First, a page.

The Comics Journal‘s Shaenon Garrity has a very interesting piece on web cartoonist Rachel Dukes and how her “Life With/Out A Cat” strip from her Intentionally Left Blank webcomic journal has gone viral with more than half a million views, 10,700 Facebook shares, over 14,000 Facebook likes, and 6,000 Pinterest shares. Unfortunately, the version of her comic strip that has gone viral has had her signature and the URL to her site scrubbed out. As the article explains
“In some cases, an individual edits out attribution in order to pass the work off as their own,” says Dukes. “More frequently, attribution is edited out by staff of meme-based websites like 9GAG that profit off of ad revenue. The reason that they do this is because they want readers to stay on their website, clicking from image to image, for a long period of time. That’s how they make their ad revenue.” The last thing these sites want is for users to leave their site to look at an individual artist’s website instead.
Dukes has listed the names of the sites that have shared the altered/mis-credited/uncredited version of her strip in a Tumblr post. She points out that the site 9GAG, one of the first sites to post the uncredited version of Dukes’ comic, generates over $13,000 a day in ad revenue and it goes without saying that Dukes doesn’t even sniff a single cent from that, despite all the views her comic has received on 9GAG. Note that Dukes has no problem with people sharing and re-posting her work, all that she asks is that the work be unaltered and that her signature and the URL to her site be left on it.
Dukes’ Intentionally Left Blank webcomic is at http://www.mixtapecomics.com/journalcomic/ and the original “Life With/Out A Cat” strip is archived at http://www.mixtapecomics.com/journalcomic/2013/01/23/01232013/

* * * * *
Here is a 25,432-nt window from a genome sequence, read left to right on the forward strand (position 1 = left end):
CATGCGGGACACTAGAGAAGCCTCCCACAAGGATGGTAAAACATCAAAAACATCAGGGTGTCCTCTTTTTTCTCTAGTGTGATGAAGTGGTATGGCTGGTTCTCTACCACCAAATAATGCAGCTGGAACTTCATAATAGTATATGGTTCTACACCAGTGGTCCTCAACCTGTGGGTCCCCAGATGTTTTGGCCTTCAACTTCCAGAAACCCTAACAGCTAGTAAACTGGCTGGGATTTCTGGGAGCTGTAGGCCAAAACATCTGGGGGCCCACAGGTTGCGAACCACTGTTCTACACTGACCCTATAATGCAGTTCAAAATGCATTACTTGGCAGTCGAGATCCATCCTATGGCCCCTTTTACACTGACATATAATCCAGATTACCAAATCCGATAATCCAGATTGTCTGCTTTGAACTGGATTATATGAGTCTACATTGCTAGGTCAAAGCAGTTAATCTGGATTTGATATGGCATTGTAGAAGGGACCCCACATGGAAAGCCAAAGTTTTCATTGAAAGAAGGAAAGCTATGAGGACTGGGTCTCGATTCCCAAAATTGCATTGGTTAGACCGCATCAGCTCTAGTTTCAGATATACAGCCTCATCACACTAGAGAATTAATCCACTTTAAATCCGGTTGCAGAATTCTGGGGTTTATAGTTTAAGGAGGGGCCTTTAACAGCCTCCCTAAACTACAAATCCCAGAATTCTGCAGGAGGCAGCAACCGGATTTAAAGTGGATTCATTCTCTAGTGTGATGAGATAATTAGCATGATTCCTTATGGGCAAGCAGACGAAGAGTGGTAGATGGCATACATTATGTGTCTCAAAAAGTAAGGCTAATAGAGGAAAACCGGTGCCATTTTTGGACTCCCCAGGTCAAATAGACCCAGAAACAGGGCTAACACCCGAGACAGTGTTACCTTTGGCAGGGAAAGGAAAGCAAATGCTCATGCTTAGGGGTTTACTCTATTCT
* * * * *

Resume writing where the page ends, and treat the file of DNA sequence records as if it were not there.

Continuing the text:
March 22 is HELLBOY DAY; Dark Horse reveals its FCBD 2014 Gold titles
Dark Horse recently announced its plans to celebrate March 22, 2014 as HELLBOY DAY as part of the character’s 20th Anniversary. From the press release:
March 2014 marks the twentieth anniversary of Mike Mignola’s career-defining release of Hellboy: Seed of Destruction #1. After the character’s somewhat humble beginnings as an eight-page feature in Dark Horse’s San Diego Comic Con Comics special, Seed of Destruction would begin the long life of the beloved “beast of the apocalypse.”
To celebrate, Dark Horse is proclaiming March 22, 2014 as “Hellboy Day,” with events happening in comic shops around the country! Dark Horse is inviting our retail partners to celebrate with us, by offering up exclusive promotional materials, as well as ordering discounts on all Hellboy and BPRD backlist titles.
Additionally, Dark Horse will produce an all-new sampler comic featuring two classic Mignola tales: “The Ghoul” and “Another Day at The Office,” as well as two new stories by Mignola, Fabio Moon, and R. Sikoryak!
Dark Horse is also pleased to announce that Meltdown Comics and Collectibles in West Hollywood, CA will be hosting Mike Mignola on March 22! Look for more details to come on the event.
Fans: make sure to tell your retailer you want your local store to participate in this awesome celebration today! Retailers: look for the March dated issue of PREVIEWS for details on participation levels, as well as promotional support being offered by Dark Horse for the event!
Additionally, look for the 20 Years of Hellboy hardcover collection, on sale in comic shops everywhere on March 19! This deluxe oversized hardcover presents Mignola’s favorite covers and illustrations in gallery style, from his first drawing of the character through twenty years of publishing.
Dark Horse also released new details of its Gold Title contributions to next year’s Free Comic Book Day celebration. From the press release:
What’s better than a trip to your local comic shop? Free copies of your favorite Dark Horse titles for Free Comic Book Day 2014!
In addition to new stories from your current Dark Horse favorites, Dark Horse will feature the long-awaited Juice Squeezers by David Lapham, the Eisner Award–winning creator of the smash hit Stray Bullets, writing and drawing his own series again for the first time in five years.
In Avatar: The Last Airbender, Sokka follows Suki as she gives a lesson in manners and encourages a young girl’s strength. Itty Bitty Hellboy has fun toying with nemesis Rasputin, and the Juice Squeezers crew leap into action to defend one of their own against a persistent bully. Hilarity ensues!